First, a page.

EXPEND4BLES. Explosion of Mediocrity [REVIEW]
In this movie, there is a scene in which a sniper played by Dolph Lundgren repeatedly misses his target, allowing the villain to escape. The creators of the film displayed a similar lack of accuracy; they had a few aces up their sleeves but lacked the skillful hand to bring this action to success. The jokes completely missed the mark, the plot twists turned out to be easy to predict, and the neck-breaking action, instead of eliciting emotions, only brought a shrug. Meanwhile, the characters and the actors playing them resembled lifeless and characterless paper figurines. That’s where I could actually end the review, but since I’ve already invested my time in a trip to the cinema, I’ll expand my opinion.
The plot, as is often the case in this genre, is not very complicated. However, the stakes are very high. A mysterious villain with Asian features (Iko Uwais) attacks Gaddafi’s chemical plants in Libya with his squad. The goal is to steal detonators for nuclear weapons, which could trigger a third world war. To prevent this, a high-ranking gentleman (Andy Garcia) authorizes a mission for a team of misfits led by Barney Ross (Sylvester Stallone). He contacts his brother, Lee (Jason Statham), and friends from the “Expendables” crew (Dolph Lundgren & Randy Couture + new members – 50 Cent & Jacob Scipio). The action moves from Libya to Thailand and then to an aircraft carrier sailing in the Andaman Sea toward Russia (although filming took place in London, Bulgaria, and Greece).
The director of this film, Scott Waugh, worked as a stuntman for a long time – among other things, he was Andy Garcia’s double in the movie Desperate Measures (1998). It’s a shame that he left room for computer graphics and pyrotechnics, forgetting that for genre fans, what matters most are the heroics of the characters, their physicality, and their skills pitted against technological achievements and spectacular scenery (as is the case lately in the Mission: Impossible series), not green screens in a closed studio (which is more the domain of science fiction). The film’s budget reportedly approached $100 million, which, in my opinion, is absurd – it could have been done much cheaper and much better.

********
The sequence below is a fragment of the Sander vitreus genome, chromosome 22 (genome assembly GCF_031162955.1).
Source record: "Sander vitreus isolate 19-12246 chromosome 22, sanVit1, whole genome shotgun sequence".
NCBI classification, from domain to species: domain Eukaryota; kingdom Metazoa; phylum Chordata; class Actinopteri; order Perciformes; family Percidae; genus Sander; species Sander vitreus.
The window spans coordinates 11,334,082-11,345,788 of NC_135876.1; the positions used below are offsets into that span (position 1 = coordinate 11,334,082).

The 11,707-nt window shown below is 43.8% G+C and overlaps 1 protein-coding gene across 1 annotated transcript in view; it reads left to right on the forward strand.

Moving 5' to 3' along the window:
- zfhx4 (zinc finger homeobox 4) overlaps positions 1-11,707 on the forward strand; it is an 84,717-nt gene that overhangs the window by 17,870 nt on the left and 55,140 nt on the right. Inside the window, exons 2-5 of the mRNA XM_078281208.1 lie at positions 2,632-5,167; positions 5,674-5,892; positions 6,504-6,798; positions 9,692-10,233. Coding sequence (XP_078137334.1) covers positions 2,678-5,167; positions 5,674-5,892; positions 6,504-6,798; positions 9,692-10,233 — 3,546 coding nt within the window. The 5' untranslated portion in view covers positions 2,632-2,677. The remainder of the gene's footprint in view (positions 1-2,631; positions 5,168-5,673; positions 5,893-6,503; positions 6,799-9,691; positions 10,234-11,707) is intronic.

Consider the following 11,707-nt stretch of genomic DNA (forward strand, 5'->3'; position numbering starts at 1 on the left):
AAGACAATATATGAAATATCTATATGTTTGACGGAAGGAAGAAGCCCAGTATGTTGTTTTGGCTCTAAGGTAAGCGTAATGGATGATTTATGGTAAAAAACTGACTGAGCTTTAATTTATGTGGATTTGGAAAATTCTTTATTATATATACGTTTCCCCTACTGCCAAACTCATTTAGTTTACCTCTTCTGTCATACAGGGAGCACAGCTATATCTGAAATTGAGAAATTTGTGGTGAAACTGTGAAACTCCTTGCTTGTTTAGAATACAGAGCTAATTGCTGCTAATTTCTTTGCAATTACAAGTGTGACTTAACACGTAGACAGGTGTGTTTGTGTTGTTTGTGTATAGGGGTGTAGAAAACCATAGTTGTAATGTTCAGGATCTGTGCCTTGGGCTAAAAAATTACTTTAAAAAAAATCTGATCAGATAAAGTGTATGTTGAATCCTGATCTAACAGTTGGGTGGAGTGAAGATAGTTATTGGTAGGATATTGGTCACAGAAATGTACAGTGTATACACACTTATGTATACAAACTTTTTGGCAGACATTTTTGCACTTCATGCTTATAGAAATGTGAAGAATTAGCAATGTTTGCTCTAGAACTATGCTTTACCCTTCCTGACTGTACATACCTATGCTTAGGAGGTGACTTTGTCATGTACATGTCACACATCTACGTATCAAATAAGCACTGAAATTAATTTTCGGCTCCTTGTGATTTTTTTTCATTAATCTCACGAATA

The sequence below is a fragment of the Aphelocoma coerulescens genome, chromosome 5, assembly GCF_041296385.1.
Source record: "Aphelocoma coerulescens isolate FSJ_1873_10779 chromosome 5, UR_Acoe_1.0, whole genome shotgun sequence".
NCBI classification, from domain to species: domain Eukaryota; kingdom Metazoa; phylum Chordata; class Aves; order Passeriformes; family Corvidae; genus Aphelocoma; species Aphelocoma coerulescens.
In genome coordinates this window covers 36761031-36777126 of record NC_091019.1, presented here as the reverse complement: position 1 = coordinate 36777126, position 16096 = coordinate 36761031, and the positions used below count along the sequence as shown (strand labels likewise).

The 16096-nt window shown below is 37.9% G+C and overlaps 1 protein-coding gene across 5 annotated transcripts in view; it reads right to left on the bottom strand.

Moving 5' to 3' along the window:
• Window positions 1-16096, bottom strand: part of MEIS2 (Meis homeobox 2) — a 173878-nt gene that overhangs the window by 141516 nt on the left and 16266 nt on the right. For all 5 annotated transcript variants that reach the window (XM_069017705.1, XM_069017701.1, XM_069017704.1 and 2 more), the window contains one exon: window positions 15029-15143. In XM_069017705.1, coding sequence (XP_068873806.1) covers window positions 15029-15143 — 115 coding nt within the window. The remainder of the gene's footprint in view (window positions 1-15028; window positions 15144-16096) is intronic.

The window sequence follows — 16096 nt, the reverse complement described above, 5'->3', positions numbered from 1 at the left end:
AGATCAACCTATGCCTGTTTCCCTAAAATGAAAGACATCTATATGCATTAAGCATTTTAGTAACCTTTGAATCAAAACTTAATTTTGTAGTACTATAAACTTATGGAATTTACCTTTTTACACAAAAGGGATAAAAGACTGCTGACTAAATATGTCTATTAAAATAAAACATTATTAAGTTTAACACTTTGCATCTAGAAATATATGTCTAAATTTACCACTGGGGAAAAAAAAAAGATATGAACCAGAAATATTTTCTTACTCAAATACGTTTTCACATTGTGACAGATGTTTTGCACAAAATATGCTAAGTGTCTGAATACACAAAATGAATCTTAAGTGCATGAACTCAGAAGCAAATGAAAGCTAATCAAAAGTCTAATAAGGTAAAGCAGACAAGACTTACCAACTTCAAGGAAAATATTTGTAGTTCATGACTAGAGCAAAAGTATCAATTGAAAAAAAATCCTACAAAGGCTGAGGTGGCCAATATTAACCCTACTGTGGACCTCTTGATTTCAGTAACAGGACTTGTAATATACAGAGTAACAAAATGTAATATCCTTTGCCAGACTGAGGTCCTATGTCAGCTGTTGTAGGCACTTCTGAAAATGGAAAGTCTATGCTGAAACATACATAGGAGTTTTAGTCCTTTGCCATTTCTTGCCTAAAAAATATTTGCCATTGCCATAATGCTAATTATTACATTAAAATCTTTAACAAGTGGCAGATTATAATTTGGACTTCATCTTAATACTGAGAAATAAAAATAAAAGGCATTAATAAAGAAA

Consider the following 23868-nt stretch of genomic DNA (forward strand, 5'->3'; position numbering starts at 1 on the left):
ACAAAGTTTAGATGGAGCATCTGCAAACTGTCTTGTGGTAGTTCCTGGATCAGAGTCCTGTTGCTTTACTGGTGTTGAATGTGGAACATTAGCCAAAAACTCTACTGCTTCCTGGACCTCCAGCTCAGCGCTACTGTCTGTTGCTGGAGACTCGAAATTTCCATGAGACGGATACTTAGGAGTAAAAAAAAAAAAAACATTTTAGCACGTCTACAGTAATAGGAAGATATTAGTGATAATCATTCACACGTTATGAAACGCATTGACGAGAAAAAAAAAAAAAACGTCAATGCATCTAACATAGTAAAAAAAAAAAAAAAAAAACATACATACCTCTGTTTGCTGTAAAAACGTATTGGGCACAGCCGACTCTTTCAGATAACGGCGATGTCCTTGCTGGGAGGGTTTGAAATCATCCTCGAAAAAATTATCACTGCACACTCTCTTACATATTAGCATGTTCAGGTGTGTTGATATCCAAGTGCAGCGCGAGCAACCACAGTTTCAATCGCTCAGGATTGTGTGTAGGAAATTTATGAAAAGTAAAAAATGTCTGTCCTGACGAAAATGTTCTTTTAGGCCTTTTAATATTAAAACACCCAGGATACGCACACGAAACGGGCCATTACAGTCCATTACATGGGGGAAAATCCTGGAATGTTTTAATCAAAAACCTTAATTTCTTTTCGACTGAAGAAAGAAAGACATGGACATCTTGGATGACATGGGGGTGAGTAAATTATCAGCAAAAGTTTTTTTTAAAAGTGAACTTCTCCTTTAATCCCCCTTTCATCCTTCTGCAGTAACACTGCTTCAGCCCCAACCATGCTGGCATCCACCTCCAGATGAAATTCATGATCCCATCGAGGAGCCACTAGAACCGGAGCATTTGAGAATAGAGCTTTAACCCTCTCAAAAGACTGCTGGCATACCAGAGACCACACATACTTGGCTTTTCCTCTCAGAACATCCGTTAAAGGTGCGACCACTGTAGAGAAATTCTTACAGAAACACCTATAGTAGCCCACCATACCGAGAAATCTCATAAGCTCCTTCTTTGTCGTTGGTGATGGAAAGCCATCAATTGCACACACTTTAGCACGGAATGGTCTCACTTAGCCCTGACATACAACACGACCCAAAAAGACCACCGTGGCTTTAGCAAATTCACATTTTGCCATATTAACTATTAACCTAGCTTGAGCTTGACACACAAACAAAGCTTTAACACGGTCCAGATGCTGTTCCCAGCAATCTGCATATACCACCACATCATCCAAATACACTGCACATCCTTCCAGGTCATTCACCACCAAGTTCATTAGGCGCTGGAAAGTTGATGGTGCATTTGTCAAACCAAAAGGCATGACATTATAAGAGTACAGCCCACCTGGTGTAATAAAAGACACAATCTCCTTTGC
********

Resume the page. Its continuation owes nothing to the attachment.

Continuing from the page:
A good idea, at least for me, was recruiting three Asian martial arts cinema specialists at the announcement stage. The first is Iko Uwais from Indonesia (The Raid, The Raid 2: Berandal, Headshot), the second is Tony Jaa from Thailand (Ong-Bak, The Protector), and the third is Alan Ng (Wing-Lun Ng) from the famous Jackie Chan Stunt Team, who served as the stunt coordinator here. Moreover, Iko Uwais and Tony Jaa are on opposite sides, so there was a perfect opportunity for a long and spectacular fight scene in the style of old-school Asian martial arts films. It could have been beautiful, but at every stage of production – from the screenplay to the editing – shoddy work was done. Incompetence was attempted to be covered up with huge explosions, but paradoxically, they only reveal an excess of CGI, which, in turn, makes it feel emotionless to watch, lacking even a hint of the campiness that classic action films possessed.
Another thing that completely failed in this story is the introduction of a feminist theme. I am not opposed to strong female heroines, and girl power films can sometimes pleasantly surprise (I would gladly see Pom Klementieff in the lead role in an action movie, as she did a great job in Mission: Impossible – Dead Reckoning). Unfortunately, Megan Fox in Expend4bles performed terribly. Her plastic acting is even more pronounced here because she has scenes that require her to play various emotions. And although Jason Statham is not among the most outstanding actors, he appeared much more natural – he exudes more ease and self-confidence. But despite his charismatic personality, he cannot defend a poorly written character. Since I mentioned the feminist theme, it’s worth adding that another tough lady joined the team, a tattooed Vietnamese woman named Levy Tran. And although she didn’t get much screen time here, it’s worth remembering her because she already has some experience in martial arts. She trains in Filipino escrima, Thai boxing, and Brazilian jiu-jitsu, and in 2019, she received an award in the Action Next Wave category at the Artemis Women In Action festival.
The title of the series, Expendables, was borrowed from the movie Rambo: First Blood Part II (1985), where the main character answered the question “Why did they pick you?” with “I’m expendable”. And the English title of the fourth part of The Expendables turns out to be very ironic – because this sequel about written-off, expendable heroes is a completely unnecessary piece of cinema, devoid of directorial finesse, and adding nothing to the genre. It’s especially a shame for Jason Statham, for whom this was supposed to be the beginning of a new series where he would take over from Sylvester Stallone. The film’s poor reception on its opening weekend and probable financial losses will surely remove the idea of investing in another sequel from the producers’ minds.